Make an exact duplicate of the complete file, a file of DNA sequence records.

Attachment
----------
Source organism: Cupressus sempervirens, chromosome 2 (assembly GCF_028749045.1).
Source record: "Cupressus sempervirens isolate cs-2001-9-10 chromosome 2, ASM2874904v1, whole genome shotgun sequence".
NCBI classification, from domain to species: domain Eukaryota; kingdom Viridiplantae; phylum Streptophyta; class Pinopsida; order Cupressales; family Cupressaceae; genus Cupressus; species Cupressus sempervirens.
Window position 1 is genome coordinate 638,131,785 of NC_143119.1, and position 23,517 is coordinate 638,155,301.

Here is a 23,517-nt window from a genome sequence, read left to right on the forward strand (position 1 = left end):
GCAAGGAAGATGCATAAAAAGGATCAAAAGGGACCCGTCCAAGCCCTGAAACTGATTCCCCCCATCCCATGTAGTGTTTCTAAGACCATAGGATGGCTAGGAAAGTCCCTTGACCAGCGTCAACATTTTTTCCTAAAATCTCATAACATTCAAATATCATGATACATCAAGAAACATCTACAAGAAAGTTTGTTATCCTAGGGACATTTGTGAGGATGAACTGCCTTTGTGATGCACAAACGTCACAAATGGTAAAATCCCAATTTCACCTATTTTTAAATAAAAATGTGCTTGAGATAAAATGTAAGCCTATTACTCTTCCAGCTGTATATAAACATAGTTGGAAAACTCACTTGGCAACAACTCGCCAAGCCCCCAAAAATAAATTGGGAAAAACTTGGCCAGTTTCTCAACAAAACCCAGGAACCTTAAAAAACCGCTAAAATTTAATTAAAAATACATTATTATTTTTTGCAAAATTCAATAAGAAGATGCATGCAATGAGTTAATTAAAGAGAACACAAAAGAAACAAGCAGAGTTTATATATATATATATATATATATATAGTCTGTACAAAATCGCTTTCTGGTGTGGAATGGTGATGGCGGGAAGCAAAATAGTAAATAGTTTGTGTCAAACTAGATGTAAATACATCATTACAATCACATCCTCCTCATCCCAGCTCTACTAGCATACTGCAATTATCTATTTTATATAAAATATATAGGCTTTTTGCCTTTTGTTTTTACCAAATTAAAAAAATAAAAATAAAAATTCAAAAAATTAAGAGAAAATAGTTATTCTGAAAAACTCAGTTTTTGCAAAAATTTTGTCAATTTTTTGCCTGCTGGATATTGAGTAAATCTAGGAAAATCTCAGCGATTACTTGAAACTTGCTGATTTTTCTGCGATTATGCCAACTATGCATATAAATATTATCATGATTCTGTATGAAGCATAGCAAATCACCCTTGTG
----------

Source organism: Cupressus sempervirens, chromosome 2 (assembly GCF_028749045.1).
Source record: "Cupressus sempervirens isolate cs-2001-9-10 chromosome 2, ASM2874904v1, whole genome shotgun sequence".
NCBI classification, from domain to species: domain Eukaryota; kingdom Viridiplantae; phylum Streptophyta; class Pinopsida; order Cupressales; family Cupressaceae; genus Cupressus; species Cupressus sempervirens.
Window position 1 is genome coordinate 638,131,785 of NC_143119.1, and position 23,517 is coordinate 638,155,301.

Here is a 23,517-nt window from a genome sequence, read left to right on the forward strand (position 1 = left end):
GCAAGGAAGATGCATAAAAAGGATCAAAAGGGACCCGTCCAAGCCCTGAAACTGATTCCCCCCATCCCATGTAGTGTTTCTAAGACCATAGGATGGCTAGGAAAGTCCCTTGACCAGCGTCAACATTTTTTCCTAAAATCTCATAACATTCAAATATCATGATACATCAAGAAACATCTACAAGAAAGTTTGTTATCCTAGGGACATTTGTGAGGATGAACTGCCTTTGTGATGCACAAACGTCACAAATGGTAAAATCCCAATTTCACCTATTTTTAAATAAAAATGTGCTTGAGATAAAATGTAAGCCTATTACTCTTCCAGCTGTATATAAACATAGTTGGAAAACTCACTTGGCAACAACTCGCCAAGCCCCCAAAAATAAATTGGGAAAAACTTGGCCAGTTTCTCAACAAAACCCAGGAACCTTAAAAAACCGCTAAAATTTAATTAAAAATACATTATTATTTTTTGCAAAATTCAATAAGAAGATGCATGCAATGAGTTAATTAAAGAGAACACAAAAGAAACAAGCAGAGTTTATATATATATATATATATATATATAGTCTGTACAAAATCGCTTTCTGGTGTGGAATGGTGATGGCGGGAAGCAAAATAGTAAATAGTTTGTGTCAAACTAGATGTAAATACATCATTACAATCACATCCTCCTCATCCCAGCTCTACTAGCATACTGCAATTATCTATTTTATATAAAATATATAGGCTTTTTGCCTTTTGTTTTTACCAAATTAAAAAAATAAAAATAAAAATTCAAAAAATTAAGAGAAAATAGTTATTCTGAAAAACTCAGTTTTTGCAAAAATTTTGTCAATTTTTTGCCTGCTGGATATTGAGTAAATCTAGGAAAATCTCAGCGATTACTTGAAACTTGCTGATTTTTCTGCGATTATGCCAACTATGCATATAAATATTATCATGATTCTGTATGAAGCATAGCAAATCACCCTTGTG